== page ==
One of the newest additions to London’s City skyline, 20 Fenchurch Street, EC3, has been confirmed as one of the most sustainable buildings in the City of London after achieving a BREEAM 2011 Excellent rating.
The development was given a post-construction score of 80.2 percent by the Assessors at BREEAM (Building Research Establishment Environmental Assessment Methodology), the world’s leading design and assessment method for sustainable buildings.
Joint developers Canary Wharf Group and Land Securities set out to ensure the 38-storey tower, known as ‘The Walkie Talkie’ was one of the most sustainable buildings of its type in London, and have deployed a number of innovative measures throughout the design, construction and operational phases.
- Thermographic surveys: using the same technology as fire and rescue search teams, the thermal conductivity of the entire facade was checked and found to conform with exacting heat loss performance standards.
- UK’s largest green wall: providing a much-needed plant and insect ecosystem, an important habitat for nesting birds, and valuable green infrastructure.
- Low zero carbon (LTC) technologies: roof mounted solar PV (photo voltaic) panels are predicted to generate 27,300kWh of electricity per year.
- Certified Sustainable Sourced concrete and structural steelwork: all certified as Sustainably Sourced in accordance with the BRE Global Standard BES 6001 Responsible Sourcing of Construction Products.
- FSC certified timber: one of only 80 projects globally and 44 in the UK that have achieved this certification which recognises the incorporation of wood products from responsibly managed forests that provide environmental, social and economic benefits. 20 Fenchurch Street was a FSC Full Project for the shell, core and full fit-out of the Sky Garden and restaurants, common areas, the pocket park, annex building and levels 14, 15, 16, 17, 35, 36, 37.
- Recycling construction waste: 96.4 percent of all construction waste was diverted from landfill and either reused, recycled or recovered through a variety of onsite and offsite resource management processes. For example, all excavated material was reclassified under the CLARE Code of Practice and was sent for use as fill material in an offsite land reclamation project. Unwanted timber pallets and packaging was re-used by an exporter of military memorabilia.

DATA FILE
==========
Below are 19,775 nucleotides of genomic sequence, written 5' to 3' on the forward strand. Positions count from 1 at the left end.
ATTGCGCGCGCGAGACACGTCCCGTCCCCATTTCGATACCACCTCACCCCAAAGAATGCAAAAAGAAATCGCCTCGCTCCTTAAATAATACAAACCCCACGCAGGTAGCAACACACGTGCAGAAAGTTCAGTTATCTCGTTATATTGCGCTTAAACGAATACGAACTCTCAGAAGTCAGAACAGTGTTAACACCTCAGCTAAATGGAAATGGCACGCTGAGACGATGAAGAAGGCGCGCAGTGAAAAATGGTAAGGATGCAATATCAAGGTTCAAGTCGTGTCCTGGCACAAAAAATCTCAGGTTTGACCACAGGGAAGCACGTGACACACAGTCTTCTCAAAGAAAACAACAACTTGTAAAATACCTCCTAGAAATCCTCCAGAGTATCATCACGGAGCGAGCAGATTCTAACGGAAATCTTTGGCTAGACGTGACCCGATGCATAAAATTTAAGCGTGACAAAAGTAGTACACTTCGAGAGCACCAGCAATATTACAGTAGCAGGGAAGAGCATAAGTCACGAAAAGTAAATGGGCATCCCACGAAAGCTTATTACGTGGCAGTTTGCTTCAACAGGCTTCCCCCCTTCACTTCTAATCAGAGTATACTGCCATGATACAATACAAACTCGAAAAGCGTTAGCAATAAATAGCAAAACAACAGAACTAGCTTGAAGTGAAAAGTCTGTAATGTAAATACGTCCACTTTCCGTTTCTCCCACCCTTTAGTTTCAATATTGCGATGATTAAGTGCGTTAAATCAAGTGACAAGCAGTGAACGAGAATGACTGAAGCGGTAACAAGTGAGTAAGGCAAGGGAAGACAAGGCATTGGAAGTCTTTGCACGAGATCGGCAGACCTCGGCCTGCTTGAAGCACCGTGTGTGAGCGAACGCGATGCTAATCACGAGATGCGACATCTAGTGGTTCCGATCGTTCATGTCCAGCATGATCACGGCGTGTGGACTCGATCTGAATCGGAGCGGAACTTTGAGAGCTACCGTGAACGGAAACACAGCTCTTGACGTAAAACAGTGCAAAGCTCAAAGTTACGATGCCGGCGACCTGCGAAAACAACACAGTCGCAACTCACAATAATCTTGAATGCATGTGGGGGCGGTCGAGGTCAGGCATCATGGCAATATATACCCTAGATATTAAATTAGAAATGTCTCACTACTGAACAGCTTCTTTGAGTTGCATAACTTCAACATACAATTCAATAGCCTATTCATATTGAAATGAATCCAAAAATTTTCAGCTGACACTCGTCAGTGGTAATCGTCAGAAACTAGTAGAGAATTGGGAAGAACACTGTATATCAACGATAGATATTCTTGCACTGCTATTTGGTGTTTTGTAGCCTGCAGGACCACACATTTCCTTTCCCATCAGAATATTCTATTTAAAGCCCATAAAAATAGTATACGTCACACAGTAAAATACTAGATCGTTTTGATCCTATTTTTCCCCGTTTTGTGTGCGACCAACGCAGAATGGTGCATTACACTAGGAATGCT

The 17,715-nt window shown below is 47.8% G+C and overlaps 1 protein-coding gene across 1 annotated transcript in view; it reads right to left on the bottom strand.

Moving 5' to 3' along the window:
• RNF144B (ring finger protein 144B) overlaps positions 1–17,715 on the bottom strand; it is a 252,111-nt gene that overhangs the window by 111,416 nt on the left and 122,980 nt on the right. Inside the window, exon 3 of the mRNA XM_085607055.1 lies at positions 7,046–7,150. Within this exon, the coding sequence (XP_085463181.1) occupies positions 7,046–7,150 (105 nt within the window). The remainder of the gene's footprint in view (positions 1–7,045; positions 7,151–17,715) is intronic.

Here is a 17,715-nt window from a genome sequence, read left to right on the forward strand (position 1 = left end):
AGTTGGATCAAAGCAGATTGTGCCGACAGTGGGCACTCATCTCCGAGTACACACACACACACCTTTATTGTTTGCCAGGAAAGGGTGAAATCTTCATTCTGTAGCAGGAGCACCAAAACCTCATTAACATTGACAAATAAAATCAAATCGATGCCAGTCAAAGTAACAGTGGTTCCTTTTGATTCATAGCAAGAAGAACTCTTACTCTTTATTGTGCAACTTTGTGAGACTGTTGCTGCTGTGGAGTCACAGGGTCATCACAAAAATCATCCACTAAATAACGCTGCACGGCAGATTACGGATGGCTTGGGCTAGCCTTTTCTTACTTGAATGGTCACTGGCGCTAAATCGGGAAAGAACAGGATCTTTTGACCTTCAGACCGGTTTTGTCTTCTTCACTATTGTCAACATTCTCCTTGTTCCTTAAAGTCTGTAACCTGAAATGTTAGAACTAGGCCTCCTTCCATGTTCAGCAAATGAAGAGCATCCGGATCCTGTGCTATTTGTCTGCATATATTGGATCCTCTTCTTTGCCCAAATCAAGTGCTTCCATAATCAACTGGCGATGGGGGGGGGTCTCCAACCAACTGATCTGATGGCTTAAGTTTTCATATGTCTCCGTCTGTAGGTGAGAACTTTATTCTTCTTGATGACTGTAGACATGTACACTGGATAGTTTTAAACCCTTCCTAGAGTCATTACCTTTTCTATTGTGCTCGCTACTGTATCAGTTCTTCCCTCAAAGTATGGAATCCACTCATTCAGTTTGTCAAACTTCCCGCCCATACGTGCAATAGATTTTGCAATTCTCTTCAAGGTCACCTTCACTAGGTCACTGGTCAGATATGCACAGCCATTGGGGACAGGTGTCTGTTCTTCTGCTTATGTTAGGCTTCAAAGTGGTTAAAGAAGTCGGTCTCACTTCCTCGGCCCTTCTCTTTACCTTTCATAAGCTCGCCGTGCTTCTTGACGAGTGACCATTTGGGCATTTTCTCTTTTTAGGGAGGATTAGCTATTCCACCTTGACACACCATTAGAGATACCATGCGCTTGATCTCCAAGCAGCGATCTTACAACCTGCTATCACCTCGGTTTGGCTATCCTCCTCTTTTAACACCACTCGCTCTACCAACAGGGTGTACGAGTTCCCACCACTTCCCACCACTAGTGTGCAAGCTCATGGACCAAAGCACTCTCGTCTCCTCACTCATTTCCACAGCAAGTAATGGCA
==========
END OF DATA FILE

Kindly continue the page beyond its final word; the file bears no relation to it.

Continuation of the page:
- Noise and air quality monitoring: real time noise and dust monitoring stations were established during the construction process which were used to help the site team monitor and maintain noise and air quality within acceptable thresholds. The data was used to help inform a pioneering report on construction air quality within the City of London, in conjunction with City of London and Southbank University.
Additionally, 20 Fenchurch Street boasts the first hydrogen fuel cell to be installed in a commercial building in the City of London. The fuel cell, which will be switched on later this summer, produces heating cooling and electricity, generating 300kW of low carbon, low emissions electricity, reducing the building’s carbon dioxide emissions by at least 270 tonnes per annum.
Martin Gettings, Group Sustainability Manager at Canary Wharf Contractors, said:
“Our total project approach to ‘making sustainability real’ has resulted in one of the most sustainable buildings of its type in central London. The team can be justly proud of this achievement and the effort made to reach these milestones.”
Caroline Hill, Head of Sustainability (Energy & Environment) at Land Securities, said:
“We’re delighted that 20 Fenchurch Street has achieved a BREEAM Excellent rating. Together with our joint venture partners, Canary Wharf Group, we’ve worked hard to find innovative ways to enhance the building’s sustainability credentials, and we’re proud that the finished product is having as positive an impact on the environment as it is on our office customers and visitors to the Sky Garden.”
The office space at 20 Fenchurch Street is nearly fully let while the Sky Garden opened to the public for free in January.